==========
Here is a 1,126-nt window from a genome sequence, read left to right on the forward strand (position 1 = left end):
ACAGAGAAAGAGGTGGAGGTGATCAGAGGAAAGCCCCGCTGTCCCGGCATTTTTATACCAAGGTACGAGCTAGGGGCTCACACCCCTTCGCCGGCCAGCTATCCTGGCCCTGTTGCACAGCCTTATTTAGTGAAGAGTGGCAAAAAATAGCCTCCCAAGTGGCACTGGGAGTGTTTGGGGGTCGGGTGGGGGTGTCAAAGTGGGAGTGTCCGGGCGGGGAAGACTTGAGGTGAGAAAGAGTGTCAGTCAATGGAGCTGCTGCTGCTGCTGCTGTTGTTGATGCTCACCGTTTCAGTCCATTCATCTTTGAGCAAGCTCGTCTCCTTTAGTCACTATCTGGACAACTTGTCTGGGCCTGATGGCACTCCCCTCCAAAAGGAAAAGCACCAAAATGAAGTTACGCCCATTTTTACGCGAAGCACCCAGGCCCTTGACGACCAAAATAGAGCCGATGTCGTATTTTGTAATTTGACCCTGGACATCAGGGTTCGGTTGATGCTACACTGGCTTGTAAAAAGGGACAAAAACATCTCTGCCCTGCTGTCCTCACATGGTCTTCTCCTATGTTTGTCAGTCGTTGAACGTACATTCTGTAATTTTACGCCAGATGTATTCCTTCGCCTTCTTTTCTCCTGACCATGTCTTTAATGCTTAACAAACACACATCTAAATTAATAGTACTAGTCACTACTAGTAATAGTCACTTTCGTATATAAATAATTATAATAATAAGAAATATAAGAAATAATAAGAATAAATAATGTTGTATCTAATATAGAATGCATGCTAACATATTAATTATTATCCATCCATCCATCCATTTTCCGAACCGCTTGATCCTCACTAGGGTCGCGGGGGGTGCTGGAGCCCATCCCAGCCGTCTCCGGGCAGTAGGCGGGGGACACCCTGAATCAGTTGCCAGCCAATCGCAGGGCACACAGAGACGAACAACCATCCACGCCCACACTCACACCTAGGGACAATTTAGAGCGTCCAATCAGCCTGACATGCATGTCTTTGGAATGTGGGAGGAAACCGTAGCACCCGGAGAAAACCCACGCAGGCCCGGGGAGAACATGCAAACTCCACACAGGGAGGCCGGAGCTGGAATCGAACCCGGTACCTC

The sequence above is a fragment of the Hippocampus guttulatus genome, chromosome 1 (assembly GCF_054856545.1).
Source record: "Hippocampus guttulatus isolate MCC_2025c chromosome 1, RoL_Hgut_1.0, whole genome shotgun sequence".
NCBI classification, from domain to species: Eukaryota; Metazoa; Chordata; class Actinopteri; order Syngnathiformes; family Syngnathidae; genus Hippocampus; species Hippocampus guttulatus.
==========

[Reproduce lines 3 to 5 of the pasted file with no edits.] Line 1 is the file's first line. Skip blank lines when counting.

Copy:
The sequence above is a fragment of the Hippocampus guttulatus genome, chromosome 1 (assembly GCF_054856545.1).
Source record: "Hippocampus guttulatus isolate MCC_2025c chromosome 1, RoL_Hgut_1.0, whole genome shotgun sequence".
NCBI classification, from domain to species: Eukaryota; Metazoa; Chordata; class Actinopteri; order Syngnathiformes; family Syngnathidae; genus Hippocampus; species Hippocampus guttulatus.